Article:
Pakistan has vowed that it will take any measure necessary to “stand by” people in Kashmir, where an unprecedented communications blackout continues a day after the Indian government said it would revoke the territory’s special status and divide it in two.
Landline connections, Internet and mobile coverage in the territory were all suspended yesterday, while prominent political leaders who oppose the Indian government’s move were reportedly arrested.
The Indian government announced on Monday that it would drastically change Kashmir’s relationship with Delhi, removing the autonomy that the territory was granted in exchange for joining the Indian union after independence in 1947.
It also said it would divide the state of Jammu and Kashmir in two.
The announcement prompted anger from Pakistan, which also claims Kashmir and has fought two wars with India over the territory.
Prime Minister Imran Khan vowed yesterday to challenge at the UN security council India’s decision to strip Kashmir of its special autonomy, a move he warned could provoke conflict in the region.
He gave a forceful rebuke of Indian Prime Minister Narenda Modi’s decision on Monday to scrap the special status granted to the Indian-administered Kashmir from India’s constitution in front of a joint session of parliament in Islamabad.
The joint session of parliament was summoned by President Dr Arif Alvi to discuss the Kashmir crisis.
“We will fight it at every forum. We’re thinking how we can take it to International Court (of Justice) … to the United Nations Security Council,” Khan said in his address to Pakistan’s parliament.
The prime minister demanded action from the global community as he accused Modi of violating international law in pursuit of an anti-Muslim agenda in India.
“If the world does not act today … (if) the developed world does not uphold its own laws, then things will go to a place that we will not be responsible for,” Khan added.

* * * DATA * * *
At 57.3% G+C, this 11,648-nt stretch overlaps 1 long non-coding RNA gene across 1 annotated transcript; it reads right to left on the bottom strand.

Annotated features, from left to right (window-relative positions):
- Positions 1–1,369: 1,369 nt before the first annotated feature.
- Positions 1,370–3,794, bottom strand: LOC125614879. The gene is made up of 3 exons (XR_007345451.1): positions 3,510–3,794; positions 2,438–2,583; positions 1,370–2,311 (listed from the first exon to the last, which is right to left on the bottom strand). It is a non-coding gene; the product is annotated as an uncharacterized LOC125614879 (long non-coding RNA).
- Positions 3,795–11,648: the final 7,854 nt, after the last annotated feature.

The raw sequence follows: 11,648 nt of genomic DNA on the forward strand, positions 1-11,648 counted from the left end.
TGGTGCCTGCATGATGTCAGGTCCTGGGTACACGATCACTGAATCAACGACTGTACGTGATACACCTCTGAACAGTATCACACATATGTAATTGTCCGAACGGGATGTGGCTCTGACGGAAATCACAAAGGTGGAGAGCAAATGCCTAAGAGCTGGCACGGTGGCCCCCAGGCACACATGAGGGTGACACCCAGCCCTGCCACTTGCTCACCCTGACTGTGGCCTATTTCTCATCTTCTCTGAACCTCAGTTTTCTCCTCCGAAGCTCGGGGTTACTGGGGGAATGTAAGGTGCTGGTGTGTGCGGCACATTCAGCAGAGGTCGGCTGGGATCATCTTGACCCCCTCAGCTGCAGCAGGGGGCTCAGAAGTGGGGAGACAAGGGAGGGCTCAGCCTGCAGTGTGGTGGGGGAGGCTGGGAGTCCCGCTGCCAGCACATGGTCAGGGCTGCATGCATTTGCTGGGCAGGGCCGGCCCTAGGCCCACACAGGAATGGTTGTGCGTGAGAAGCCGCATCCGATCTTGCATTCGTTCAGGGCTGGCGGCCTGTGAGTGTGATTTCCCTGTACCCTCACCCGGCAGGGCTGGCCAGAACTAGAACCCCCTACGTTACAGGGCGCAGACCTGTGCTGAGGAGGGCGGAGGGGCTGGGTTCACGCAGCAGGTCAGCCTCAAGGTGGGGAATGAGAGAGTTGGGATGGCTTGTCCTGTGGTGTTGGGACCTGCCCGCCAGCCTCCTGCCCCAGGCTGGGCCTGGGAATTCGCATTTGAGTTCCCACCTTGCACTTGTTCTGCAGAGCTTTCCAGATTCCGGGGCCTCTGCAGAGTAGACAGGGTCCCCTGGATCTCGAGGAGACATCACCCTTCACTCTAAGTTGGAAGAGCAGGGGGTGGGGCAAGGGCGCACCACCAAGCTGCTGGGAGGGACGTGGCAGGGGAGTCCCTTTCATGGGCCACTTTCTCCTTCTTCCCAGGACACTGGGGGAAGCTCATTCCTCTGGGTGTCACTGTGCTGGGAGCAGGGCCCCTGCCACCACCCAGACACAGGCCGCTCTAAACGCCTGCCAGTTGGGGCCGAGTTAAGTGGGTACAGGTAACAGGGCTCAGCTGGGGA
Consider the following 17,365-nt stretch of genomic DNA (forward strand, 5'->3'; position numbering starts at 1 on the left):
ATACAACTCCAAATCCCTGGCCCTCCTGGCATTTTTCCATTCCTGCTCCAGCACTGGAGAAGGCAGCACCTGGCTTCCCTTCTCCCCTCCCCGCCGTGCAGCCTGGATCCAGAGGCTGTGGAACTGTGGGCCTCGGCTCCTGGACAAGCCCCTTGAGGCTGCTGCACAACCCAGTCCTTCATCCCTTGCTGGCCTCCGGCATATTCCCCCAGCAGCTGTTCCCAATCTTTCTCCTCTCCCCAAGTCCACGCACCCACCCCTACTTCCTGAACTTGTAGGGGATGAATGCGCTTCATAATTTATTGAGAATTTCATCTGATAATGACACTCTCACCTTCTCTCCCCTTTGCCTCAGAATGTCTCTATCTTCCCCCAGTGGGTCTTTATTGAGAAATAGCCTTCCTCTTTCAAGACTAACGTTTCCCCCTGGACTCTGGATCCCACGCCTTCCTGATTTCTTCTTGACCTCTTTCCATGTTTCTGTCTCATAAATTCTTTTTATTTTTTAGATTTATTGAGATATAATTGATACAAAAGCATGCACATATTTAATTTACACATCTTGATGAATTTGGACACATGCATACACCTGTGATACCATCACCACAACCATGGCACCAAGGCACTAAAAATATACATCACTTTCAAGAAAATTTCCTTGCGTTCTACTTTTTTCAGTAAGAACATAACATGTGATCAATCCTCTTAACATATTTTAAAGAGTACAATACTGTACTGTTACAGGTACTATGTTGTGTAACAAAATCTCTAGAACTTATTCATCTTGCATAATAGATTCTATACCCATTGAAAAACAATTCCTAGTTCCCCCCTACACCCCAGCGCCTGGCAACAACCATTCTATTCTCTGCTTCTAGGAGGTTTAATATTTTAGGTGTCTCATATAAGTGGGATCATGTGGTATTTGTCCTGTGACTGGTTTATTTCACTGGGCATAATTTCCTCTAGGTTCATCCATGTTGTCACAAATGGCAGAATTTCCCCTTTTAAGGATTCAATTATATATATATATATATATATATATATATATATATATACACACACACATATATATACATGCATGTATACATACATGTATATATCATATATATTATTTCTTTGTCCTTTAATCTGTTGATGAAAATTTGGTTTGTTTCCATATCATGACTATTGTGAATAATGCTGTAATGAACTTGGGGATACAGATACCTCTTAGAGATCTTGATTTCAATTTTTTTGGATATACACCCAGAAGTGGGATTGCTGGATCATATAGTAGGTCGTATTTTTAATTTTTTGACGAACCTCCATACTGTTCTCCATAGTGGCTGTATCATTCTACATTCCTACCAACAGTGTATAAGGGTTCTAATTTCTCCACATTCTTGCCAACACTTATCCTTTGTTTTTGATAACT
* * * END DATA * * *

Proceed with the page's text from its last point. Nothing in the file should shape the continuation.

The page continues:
The premier said changing the status of Kashmir would escalate tensions between India and Pakistan, which could lead to an all-out conflict.
“No one will be the winner in that case,” Khan warned India.
He went on to warn that “there will be a reaction” from Kashmiris if India tries to “crush them”, likely leading to more violence in the region which in the past has brought the nuclear-armed rivals close to conflict.
Foreign Minister Shah Mahmood Qureshi wrote to United Nations Secretary-General Antonio Guterres yesterday, accusing India of violating Security Council resolutions on Kashmir.
Qureshi is returning early from the Haj pilgrimage in Saudi Arabia as a result of the crisis, the foreign ministry said.
“Pakistan army firmly stands by the Kashmiris in their just struggle to the very end,” the country’s army chief, Gen Qamar Javed Bajwa, said. “We are prepared and shall go to any extent to fulfil our obligations in this regard.”
“Pakistan never recognised the sham Indian efforts to legalise its occupation” of the disputed mountainous region, spokesman Major General Asif Ghafoor said.
Highlighting the diplomatic turmoil caused by the move, Beijing also said that it opposed India’s decision to revoke the special status of Kashmir, saying it undermined China’s territorial sovereignty.
The contested region is divided between India, which controls Kashmir Valley and the Hindu-dominated region around Jammu city; Pakistan, which controls territory in the west; and China, which holds a thinly populated area in the north.